The Twelve Tasks of the Festive Season — Task the Eleventh: The Polar Express

Murder on the Orient Express: Complete & Unabridged (Audiocd) - Agatha Christie 

– Read a book that involves train travel (such as Murder on the Orient Express).

 Well, as it happened I did pick Murder on the Orient Express for this square.  Not that I’m not intimately familiar with the story as such already — it was actually one of the first books by Agatha Christie that I ever read, not to mention watching (and owning) the screen adaptation starring Albert Finney and half of classic Hollywood’s A list.  But I’d never listened to the audio version read by David Suchet, and I am very glad to finally have remedied that now.  Not only is Suchet the obvious choice to read any of Christie’s Poirot novels because his name has practically become synonymous with that of the little Belgian himself — great character actor that he is, he was obviously also having the time of his life with all of the story’s other roles, including those of the women; and particularly so, Mrs. Hubbard, whose interpretation by Suchet also gives the listener more than a minor glance at the fun that recent London audiences must have been having watching him appear as Lady Bracknell in Oscar Wilde’s Importance of Being Earnest (drag and all).

 A superb reading of one of Agatha Christie’s very best mysteries and one of my all-time favorite books.  Bravo, Mr. Suchet!

 

 

Original post:
ThemisAthena.booklikes.com/post/1498329/the-twelve-tasks-of-the-festive-season-task-the-eleventh-the-polar-express

Advertisements

GOOD MORNING, VIETNAM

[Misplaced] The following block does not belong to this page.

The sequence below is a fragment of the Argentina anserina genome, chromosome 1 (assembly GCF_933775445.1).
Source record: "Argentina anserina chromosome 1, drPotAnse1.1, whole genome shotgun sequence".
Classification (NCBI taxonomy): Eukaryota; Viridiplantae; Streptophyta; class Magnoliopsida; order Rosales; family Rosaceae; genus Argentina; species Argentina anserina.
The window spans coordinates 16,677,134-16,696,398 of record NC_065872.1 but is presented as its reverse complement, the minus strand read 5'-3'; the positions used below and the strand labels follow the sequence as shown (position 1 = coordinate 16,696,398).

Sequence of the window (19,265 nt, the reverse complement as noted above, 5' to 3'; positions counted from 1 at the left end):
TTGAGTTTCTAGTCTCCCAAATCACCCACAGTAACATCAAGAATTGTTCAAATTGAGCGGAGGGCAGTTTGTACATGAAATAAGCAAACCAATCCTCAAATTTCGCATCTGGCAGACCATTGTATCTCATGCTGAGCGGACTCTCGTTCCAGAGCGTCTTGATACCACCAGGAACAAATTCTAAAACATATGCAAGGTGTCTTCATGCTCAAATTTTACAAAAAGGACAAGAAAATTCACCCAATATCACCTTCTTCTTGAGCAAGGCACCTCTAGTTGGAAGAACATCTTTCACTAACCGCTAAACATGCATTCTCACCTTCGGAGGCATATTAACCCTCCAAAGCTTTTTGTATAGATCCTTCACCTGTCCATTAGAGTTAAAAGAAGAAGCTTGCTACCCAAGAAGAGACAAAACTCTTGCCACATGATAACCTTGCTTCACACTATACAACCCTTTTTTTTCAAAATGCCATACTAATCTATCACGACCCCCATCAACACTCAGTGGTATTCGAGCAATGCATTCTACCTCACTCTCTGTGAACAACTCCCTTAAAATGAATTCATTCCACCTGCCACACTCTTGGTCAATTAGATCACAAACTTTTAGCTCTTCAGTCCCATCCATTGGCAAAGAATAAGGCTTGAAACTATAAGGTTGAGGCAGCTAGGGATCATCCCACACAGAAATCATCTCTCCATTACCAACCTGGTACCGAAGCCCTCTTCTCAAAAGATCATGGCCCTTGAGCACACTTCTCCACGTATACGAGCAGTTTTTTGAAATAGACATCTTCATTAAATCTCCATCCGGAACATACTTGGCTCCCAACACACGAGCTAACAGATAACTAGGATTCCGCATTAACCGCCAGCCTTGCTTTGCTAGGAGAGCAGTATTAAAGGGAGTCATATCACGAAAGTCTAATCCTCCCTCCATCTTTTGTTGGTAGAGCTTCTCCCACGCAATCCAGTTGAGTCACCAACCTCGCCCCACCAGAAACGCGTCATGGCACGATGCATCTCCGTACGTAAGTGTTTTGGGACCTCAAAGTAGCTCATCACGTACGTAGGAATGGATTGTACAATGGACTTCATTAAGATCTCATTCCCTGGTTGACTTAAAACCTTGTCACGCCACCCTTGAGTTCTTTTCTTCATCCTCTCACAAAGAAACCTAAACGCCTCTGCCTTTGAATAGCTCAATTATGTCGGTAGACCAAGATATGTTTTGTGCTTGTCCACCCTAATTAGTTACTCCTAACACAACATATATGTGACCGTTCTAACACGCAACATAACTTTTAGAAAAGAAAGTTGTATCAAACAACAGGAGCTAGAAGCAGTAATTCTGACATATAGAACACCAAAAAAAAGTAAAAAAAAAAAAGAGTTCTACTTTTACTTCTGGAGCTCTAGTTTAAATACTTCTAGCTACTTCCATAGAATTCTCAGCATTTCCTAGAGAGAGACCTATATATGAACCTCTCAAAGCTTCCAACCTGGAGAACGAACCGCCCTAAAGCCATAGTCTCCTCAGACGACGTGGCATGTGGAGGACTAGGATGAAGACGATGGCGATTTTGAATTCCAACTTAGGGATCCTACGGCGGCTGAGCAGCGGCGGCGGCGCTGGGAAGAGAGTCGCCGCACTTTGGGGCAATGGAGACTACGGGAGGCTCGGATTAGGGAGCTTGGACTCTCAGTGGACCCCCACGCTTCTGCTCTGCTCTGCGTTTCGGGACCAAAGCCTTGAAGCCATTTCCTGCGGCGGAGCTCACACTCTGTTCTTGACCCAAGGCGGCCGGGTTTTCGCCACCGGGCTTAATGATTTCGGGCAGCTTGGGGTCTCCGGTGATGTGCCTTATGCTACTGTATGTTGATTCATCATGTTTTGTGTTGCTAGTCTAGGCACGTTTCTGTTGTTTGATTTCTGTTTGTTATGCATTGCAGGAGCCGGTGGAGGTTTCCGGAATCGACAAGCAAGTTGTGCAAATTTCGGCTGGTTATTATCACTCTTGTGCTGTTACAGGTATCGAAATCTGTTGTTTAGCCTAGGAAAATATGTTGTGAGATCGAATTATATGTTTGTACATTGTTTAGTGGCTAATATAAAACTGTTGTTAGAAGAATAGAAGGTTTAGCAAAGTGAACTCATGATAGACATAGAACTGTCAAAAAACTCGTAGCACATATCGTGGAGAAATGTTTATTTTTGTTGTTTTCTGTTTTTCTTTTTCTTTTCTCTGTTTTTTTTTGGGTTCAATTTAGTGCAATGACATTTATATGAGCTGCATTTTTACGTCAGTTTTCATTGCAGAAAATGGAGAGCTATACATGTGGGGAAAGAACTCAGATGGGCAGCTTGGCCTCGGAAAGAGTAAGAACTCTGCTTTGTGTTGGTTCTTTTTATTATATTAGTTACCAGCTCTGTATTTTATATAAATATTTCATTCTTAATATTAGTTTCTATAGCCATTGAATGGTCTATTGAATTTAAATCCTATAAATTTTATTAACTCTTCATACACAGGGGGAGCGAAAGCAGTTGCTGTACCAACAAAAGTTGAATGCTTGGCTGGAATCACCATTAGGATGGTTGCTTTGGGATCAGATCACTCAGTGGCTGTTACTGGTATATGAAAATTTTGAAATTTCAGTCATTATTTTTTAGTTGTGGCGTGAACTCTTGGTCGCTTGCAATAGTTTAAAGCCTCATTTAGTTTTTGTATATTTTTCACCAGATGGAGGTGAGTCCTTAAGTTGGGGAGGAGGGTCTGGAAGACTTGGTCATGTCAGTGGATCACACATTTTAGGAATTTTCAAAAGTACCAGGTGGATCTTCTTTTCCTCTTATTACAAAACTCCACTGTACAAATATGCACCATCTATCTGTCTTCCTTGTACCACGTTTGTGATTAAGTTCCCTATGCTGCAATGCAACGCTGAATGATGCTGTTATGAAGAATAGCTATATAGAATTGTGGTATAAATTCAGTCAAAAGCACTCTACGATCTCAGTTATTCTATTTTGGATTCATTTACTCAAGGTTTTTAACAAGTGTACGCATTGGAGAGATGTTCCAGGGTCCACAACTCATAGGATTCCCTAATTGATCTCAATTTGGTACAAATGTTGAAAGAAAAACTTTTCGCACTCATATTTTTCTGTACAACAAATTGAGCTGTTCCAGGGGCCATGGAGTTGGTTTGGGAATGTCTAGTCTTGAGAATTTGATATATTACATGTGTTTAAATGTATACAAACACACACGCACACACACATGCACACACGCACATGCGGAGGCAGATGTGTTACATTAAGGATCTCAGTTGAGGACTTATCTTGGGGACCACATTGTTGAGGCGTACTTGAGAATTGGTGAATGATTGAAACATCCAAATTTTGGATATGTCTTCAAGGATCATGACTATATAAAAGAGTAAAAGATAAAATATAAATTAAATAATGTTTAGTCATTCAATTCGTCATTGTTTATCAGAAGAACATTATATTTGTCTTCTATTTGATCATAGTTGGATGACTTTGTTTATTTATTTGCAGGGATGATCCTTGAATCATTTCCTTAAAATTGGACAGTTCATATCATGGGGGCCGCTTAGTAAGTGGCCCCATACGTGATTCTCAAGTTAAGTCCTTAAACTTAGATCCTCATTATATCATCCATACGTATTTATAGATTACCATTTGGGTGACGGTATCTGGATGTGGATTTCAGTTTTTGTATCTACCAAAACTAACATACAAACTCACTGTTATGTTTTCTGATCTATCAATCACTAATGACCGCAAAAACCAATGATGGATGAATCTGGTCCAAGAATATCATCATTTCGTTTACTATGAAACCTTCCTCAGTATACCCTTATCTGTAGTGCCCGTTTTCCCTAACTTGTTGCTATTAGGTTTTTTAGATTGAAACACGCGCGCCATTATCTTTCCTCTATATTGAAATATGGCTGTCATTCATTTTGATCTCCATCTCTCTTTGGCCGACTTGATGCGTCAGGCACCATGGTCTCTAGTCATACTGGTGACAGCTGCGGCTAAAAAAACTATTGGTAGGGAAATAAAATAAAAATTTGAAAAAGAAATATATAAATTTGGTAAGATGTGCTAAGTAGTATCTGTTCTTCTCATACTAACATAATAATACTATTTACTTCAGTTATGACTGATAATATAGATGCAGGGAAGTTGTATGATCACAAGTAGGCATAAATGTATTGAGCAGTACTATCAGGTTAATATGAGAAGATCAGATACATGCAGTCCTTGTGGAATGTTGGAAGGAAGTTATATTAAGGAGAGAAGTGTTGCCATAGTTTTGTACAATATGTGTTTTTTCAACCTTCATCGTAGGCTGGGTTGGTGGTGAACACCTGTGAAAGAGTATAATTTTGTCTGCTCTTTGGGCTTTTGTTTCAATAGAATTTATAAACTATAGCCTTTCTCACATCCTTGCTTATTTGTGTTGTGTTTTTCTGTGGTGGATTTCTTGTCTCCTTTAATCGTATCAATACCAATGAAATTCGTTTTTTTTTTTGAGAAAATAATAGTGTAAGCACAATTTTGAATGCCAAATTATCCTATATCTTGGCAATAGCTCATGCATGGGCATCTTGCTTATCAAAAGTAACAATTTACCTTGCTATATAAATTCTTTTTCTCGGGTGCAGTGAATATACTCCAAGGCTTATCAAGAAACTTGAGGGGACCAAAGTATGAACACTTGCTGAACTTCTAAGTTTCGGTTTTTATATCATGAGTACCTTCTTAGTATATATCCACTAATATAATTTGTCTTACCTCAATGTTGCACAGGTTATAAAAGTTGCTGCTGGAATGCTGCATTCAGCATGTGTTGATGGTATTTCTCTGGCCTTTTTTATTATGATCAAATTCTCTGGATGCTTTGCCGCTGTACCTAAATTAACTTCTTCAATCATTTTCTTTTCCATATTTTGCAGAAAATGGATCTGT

Wakeup Call, Williams Style

1965 was the year when, as a result of the Congressional Gulf of Tonkin Resolution, American military buildup in Vietnam began in earnest, and troop strength grew by a factor of no less than eight; from 23,000 at the beginning of the year to roughly 184,000 at the end. 1965 was also the year when a new AFN DJ arrived in Saigon, which over the course of that same year would transform itself from a sleepy French-Vietnamese colonial town into the nightmare it has since come to be in the memory of countless vets.

The new DJ in question was Adrian Cronauer; fresh from an assignment in Greece.

While the idea for a fictionalized account of his Vietnam experience was Cronauer’s own, fueled by the popularity of M*A*S*H, the script for Barry Levinson’s Good Morning Vietnam was ultimately penned by screenwriter Mitch Markowitz with only some input from Cronauer himself, who has since gone out of his way to underline the fictional nature of the account and stress that his true stance was not so much anti-military as “anti-stupidity.” Thus, the film has to be taken with a considerable grain of salt; both as far as the portrayal of 1960s’ armed forces radio and as far as the movie’s plot is concerned. But that doesn’t make it any less poignant; nor does it take away one iota of Robin Williams‘s performance as Cronauer: Indeed, the role of an irreverent, unstoppable DJ seemed tailor-made for Williams, who had burst onto the scene with his inimitable brand of lightning-quick ad-libbing ten years earlier in Mork & Mindy – and of course, all of Cronauer’s hilarious broadcasts in this movie are ad-libbed, too.